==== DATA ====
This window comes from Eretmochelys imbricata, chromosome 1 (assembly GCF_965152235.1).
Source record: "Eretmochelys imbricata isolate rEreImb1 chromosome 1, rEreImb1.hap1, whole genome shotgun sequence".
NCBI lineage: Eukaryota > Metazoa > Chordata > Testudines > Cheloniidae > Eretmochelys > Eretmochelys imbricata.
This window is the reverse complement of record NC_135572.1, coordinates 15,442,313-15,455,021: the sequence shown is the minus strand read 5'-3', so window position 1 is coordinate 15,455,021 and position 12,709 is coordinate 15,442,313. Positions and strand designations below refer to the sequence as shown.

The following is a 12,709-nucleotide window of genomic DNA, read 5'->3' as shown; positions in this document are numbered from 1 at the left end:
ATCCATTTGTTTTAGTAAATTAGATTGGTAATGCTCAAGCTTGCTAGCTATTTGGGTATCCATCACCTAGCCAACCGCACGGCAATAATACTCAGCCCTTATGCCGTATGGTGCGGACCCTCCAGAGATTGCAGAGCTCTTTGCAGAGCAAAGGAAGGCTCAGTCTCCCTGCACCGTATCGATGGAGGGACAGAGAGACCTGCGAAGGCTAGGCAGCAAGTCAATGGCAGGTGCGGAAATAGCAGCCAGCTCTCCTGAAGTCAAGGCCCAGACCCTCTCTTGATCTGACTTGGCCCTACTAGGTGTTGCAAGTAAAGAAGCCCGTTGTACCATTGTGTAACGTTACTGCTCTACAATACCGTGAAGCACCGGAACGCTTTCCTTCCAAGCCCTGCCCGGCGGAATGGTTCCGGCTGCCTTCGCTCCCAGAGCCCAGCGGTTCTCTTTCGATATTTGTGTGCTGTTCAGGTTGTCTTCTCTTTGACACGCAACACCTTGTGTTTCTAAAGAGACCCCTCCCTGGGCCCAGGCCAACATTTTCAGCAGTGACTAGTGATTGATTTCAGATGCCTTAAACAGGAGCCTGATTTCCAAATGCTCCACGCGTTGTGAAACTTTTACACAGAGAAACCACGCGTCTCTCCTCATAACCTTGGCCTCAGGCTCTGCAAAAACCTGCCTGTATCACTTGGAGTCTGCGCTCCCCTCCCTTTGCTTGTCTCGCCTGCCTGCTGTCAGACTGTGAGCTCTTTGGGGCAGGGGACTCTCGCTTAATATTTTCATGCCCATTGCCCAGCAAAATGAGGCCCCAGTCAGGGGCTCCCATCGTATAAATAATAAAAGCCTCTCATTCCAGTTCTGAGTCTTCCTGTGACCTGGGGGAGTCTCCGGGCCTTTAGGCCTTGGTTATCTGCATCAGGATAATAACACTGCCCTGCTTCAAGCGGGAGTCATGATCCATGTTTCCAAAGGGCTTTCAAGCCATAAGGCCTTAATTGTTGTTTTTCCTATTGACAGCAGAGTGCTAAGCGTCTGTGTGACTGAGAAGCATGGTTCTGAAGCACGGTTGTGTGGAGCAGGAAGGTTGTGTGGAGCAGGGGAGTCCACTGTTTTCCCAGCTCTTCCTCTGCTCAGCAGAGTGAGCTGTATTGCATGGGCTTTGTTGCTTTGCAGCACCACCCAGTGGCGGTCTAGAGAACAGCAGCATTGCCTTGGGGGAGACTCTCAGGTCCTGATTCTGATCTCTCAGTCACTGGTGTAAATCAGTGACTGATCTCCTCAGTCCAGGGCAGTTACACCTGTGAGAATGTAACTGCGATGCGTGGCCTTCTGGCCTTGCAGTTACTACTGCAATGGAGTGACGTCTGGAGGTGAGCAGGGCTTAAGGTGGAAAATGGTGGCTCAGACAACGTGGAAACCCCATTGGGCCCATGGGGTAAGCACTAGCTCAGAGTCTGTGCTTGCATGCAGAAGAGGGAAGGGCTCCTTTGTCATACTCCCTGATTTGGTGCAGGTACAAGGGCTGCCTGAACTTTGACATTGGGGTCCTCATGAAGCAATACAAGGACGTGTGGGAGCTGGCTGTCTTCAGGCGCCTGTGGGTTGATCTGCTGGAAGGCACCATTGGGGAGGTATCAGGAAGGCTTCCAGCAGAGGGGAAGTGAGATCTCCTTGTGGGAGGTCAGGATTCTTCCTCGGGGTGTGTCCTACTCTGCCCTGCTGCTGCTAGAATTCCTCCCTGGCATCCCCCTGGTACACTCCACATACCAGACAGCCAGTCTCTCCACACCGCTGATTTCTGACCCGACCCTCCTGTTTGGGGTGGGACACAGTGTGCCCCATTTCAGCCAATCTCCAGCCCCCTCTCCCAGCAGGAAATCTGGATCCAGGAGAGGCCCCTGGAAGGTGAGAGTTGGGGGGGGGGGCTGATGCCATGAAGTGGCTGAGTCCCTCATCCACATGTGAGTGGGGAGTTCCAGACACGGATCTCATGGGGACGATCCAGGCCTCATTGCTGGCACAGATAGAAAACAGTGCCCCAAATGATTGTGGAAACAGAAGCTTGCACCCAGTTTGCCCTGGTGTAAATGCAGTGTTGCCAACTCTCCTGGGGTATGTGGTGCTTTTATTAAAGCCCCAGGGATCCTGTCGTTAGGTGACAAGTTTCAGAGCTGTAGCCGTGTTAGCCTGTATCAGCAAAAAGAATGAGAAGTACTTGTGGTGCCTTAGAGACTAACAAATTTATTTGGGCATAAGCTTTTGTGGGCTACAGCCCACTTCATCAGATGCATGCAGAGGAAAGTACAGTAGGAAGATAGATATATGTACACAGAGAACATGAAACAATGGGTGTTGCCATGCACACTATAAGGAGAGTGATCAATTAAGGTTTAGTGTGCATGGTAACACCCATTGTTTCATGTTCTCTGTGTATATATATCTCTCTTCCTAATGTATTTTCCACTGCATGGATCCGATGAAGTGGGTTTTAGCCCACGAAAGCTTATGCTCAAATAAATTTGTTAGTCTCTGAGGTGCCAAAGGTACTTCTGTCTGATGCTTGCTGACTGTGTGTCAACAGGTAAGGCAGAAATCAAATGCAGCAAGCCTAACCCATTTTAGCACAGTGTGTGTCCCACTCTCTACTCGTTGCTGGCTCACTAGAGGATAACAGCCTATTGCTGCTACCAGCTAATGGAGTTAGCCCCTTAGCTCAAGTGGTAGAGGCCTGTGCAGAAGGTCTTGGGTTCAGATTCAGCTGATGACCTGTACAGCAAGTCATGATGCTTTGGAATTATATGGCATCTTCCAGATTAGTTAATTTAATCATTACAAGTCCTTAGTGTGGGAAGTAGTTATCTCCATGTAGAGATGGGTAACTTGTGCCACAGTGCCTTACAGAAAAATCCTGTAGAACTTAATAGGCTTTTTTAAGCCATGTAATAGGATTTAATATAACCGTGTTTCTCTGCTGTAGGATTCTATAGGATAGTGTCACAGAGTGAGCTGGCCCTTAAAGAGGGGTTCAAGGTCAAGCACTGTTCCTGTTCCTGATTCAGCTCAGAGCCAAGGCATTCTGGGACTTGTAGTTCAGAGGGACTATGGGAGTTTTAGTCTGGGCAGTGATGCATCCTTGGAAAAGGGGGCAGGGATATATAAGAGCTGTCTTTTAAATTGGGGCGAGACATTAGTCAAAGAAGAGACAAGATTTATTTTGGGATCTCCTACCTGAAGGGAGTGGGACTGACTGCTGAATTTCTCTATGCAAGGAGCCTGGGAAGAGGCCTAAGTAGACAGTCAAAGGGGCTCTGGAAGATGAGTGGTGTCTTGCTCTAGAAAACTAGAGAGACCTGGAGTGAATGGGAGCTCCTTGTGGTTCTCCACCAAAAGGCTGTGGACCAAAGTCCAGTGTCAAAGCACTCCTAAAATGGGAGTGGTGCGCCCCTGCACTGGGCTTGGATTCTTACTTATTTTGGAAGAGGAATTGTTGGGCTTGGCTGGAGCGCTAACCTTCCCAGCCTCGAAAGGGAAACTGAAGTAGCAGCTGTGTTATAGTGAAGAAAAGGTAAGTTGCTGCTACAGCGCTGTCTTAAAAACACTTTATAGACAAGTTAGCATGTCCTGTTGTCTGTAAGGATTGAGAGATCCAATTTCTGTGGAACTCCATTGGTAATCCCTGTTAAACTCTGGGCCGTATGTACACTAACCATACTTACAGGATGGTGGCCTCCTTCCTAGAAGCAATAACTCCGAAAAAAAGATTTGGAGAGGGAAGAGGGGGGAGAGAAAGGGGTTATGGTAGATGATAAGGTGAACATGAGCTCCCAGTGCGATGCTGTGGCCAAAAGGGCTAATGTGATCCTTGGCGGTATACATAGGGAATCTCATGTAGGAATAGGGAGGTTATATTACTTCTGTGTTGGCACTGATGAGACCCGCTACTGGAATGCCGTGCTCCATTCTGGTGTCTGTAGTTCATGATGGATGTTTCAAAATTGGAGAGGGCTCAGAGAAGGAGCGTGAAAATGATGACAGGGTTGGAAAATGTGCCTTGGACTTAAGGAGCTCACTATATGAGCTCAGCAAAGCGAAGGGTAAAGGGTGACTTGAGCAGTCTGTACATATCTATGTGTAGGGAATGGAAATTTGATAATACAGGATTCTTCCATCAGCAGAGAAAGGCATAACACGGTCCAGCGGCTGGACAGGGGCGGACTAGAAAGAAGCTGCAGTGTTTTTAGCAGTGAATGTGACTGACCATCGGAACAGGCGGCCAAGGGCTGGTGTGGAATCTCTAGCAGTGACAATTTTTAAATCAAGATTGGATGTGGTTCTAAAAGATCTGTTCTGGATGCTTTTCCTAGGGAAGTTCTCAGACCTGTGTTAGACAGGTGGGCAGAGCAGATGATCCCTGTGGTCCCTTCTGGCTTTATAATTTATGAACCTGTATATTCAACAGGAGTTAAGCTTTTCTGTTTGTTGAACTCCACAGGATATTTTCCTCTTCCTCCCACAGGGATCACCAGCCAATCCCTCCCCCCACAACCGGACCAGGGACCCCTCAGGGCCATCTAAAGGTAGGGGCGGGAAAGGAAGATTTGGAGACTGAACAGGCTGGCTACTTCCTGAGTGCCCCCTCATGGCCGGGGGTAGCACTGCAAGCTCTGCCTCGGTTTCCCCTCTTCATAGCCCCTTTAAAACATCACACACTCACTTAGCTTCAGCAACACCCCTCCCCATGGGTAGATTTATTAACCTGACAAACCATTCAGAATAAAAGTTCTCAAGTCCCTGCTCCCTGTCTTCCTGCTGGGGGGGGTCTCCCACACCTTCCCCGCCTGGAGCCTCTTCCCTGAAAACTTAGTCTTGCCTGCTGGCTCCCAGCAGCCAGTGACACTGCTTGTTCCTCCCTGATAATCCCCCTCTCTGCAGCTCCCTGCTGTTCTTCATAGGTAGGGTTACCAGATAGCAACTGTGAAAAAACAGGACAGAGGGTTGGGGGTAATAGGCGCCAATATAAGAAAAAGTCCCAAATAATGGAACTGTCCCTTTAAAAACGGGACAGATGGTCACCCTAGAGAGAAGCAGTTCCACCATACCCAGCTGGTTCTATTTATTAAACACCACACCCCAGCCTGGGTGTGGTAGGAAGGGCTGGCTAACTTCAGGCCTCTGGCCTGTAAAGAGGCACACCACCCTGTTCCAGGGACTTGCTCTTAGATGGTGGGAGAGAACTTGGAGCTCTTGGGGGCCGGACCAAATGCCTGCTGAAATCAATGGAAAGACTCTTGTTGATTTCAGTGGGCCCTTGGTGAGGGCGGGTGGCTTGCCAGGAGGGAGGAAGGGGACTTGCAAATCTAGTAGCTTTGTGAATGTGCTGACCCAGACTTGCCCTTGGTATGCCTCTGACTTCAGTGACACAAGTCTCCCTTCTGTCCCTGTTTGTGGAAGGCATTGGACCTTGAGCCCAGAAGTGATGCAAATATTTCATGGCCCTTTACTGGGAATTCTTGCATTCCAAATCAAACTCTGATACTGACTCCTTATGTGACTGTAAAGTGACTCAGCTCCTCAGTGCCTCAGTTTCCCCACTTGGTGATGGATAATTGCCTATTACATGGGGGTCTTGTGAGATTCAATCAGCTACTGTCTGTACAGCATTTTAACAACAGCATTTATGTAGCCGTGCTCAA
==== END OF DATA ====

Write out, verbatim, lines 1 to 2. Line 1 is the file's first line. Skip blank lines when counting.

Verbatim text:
This window comes from Eretmochelys imbricata, chromosome 1 (assembly GCF_965152235.1).
Source record: "Eretmochelys imbricata isolate rEreImb1 chromosome 1, rEreImb1.hap1, whole genome shotgun sequence".